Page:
Is that Iron Supplement Making Your IBD Patient Ill?

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Iron replacement therapy is a common treatment in patients with anaemia and Crohn’s disease, but oral iron supplements are less tolerated. The pathogenesis of Crohn’s disease is attributed to intestinal bacteria and environmental factors that trigger disease in a genetically predisposed host. The aim of this study was to characterise the interrelationship between luminal iron sulfate, systemic iron, the gut microbiota and the development of chronic ileitis in a murine model of Crohn’s disease.[1]

What is already known about this subject?

  • In animal models, a high-iron diet enhances intestinal inflammation, and iron induces ROS production and therefore DNA damage.
  • In human trials, it is suggested that oral iron enhances the inflammation index. Patients with IBD often need iron supplementation.
  • Endoplasmic reticulum (ER) stress is a possible pathological factor in IBD.

What are the new findings?

  • Oral iron deprivation prevents chronic ileitis in TNFΔARE/WT mice and systemic iron repletion maintained the protective effect of luminal iron deprivation.
  • Iron triggers ER stress in intestinal epithelial cells and ER stress sensitises the epithelium towards cytotoxic T cell induced apoptosis.
  • The comprehensive analysis of the caecal microbiota by pyrosequencing of 16S rRNA tags in WT and TNF∆ARE/WT mice revealed that the depletion of luminal iron sulfate and not inflammation per se induced significant compositional alterations of the caecal microbiota.

How might it impact on clinical practice in the foreseeable future?

  • These data imply that systemic iron repletion should be preferred for the treatment of anaemic patients with Crohn’s disease as orally administered iron sulfate led to intestinal inflammation in susceptible TNFΔARE/WT mice.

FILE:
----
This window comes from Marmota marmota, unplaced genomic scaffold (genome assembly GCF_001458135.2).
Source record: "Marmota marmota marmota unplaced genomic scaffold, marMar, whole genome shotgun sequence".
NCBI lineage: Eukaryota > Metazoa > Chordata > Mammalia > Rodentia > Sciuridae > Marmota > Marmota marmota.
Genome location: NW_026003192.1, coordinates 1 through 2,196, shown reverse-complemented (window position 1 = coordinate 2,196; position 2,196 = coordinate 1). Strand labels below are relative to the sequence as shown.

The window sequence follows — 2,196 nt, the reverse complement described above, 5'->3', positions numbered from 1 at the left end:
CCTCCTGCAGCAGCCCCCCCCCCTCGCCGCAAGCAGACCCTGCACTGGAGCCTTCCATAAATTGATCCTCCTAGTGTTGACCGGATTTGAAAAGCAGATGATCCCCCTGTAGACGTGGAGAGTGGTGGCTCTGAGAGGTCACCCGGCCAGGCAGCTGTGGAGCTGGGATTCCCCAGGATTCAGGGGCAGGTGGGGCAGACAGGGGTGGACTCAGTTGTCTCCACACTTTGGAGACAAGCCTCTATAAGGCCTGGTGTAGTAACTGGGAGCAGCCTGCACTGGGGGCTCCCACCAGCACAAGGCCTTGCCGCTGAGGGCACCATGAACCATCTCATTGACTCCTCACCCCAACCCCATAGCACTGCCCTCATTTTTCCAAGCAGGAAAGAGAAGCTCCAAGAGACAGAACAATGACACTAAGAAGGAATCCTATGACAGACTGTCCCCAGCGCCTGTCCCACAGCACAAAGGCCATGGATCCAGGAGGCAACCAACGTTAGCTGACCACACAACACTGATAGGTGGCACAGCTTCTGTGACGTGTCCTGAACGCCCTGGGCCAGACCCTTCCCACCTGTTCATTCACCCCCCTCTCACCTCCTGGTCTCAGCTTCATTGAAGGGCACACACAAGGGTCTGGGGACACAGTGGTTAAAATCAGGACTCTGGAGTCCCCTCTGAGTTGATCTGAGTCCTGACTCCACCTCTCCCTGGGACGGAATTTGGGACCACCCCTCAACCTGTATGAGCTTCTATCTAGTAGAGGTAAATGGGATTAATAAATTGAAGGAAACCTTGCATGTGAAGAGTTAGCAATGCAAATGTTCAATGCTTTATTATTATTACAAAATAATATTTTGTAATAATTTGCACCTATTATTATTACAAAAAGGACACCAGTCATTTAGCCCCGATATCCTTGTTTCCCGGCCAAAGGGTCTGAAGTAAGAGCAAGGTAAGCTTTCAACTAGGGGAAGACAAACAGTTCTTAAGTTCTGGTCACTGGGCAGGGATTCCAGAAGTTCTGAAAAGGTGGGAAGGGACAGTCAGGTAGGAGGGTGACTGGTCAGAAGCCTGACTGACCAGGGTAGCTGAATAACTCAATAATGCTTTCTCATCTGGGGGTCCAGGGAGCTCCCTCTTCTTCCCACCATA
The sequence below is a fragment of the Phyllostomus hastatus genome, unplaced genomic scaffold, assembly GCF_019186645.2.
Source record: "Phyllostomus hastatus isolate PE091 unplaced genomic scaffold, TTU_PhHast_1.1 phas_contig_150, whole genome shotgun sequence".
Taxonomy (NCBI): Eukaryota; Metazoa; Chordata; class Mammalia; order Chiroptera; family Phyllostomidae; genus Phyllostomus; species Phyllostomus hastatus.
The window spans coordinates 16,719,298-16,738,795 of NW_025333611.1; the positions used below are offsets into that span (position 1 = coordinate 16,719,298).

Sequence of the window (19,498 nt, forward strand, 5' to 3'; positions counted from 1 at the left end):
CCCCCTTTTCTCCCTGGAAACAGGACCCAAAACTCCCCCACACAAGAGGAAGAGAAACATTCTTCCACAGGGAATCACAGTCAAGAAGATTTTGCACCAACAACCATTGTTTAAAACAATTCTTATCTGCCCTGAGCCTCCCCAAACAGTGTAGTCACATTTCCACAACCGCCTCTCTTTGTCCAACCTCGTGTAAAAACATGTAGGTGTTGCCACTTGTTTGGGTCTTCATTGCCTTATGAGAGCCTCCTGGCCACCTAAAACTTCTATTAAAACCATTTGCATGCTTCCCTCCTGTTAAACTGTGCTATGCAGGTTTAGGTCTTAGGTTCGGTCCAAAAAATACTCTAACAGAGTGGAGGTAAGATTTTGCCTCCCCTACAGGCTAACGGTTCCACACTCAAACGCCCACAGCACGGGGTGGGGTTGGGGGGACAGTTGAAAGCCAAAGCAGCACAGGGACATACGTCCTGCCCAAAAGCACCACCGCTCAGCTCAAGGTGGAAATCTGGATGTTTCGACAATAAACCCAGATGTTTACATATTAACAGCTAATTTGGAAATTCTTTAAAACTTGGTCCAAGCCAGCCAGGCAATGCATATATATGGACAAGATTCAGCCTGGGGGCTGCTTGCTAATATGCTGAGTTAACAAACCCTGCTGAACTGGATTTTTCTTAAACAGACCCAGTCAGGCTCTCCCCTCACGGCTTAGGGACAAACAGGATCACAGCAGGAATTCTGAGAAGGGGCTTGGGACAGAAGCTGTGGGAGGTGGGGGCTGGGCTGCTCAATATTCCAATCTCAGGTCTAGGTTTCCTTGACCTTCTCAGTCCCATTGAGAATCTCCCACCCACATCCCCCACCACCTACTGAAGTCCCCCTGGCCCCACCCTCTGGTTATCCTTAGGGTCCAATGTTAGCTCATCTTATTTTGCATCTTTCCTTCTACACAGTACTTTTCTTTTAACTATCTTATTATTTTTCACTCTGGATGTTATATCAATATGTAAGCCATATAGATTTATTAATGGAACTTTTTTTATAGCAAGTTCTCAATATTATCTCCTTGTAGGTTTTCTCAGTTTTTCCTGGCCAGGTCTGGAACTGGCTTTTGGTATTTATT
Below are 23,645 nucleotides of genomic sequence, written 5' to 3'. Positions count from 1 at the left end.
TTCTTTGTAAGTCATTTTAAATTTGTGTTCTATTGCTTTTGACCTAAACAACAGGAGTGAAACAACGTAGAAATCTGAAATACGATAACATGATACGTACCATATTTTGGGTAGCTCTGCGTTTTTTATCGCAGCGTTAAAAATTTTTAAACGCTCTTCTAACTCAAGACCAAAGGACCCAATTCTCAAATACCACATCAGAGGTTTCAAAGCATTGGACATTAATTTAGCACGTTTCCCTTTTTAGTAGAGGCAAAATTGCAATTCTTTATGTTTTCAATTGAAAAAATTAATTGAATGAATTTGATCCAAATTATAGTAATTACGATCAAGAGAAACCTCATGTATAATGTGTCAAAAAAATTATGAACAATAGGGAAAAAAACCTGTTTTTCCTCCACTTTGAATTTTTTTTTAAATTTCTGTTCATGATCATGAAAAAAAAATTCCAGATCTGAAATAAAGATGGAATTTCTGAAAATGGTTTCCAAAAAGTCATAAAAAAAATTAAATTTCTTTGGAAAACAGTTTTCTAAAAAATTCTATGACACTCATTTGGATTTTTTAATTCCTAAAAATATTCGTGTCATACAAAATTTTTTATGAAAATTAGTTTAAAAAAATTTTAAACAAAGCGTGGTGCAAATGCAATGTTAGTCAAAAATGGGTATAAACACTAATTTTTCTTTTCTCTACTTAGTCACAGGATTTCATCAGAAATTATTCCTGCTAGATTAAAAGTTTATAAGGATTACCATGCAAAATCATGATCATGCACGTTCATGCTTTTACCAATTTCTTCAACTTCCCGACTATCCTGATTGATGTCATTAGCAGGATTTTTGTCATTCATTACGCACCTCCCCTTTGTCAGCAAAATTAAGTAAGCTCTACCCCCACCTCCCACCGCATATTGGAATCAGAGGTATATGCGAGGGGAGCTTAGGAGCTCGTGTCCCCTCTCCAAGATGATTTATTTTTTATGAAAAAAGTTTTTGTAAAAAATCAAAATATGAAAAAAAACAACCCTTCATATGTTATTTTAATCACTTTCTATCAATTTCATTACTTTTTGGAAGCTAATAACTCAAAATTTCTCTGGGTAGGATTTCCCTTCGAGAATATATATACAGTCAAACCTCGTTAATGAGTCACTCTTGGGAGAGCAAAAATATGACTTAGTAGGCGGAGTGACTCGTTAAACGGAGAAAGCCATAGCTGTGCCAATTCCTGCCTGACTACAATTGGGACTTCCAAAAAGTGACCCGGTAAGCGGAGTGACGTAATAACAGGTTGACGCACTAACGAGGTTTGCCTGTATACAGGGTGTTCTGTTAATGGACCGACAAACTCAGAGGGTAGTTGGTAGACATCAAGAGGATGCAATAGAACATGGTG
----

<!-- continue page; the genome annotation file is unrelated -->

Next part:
Comment

Many practitioners will already have experienced the deleterious effects of standard iron supplementation from the GP – Iron sulphate is well known for inducing constipation and bowel distress – yet it is cheap and easily prescribed. Most Nutritional Therapists and observant clinicians have found that an alternative form of iron if often better absorbed and has no adverse effects. There are a number of alternative to sulphate such as citrate or gluconate to consider before systemic supplementation.

So keep in mind that if your IBD patient presents with increasingly unpleasant relapses and is also anaemic – check their iron supplements and change them or refer for systemic supplementation.

Reference


[1] Werner T, Wagner SJ, Depletion of luminal iron alters the gut microbiota and prevents Crohn’s disease-like ileitis. Martínez I, Walter J, Chang JS, Clavel T, Kisling S, Schuemann K, Haller D. Gut. 2010 Nov 12. View Abstract

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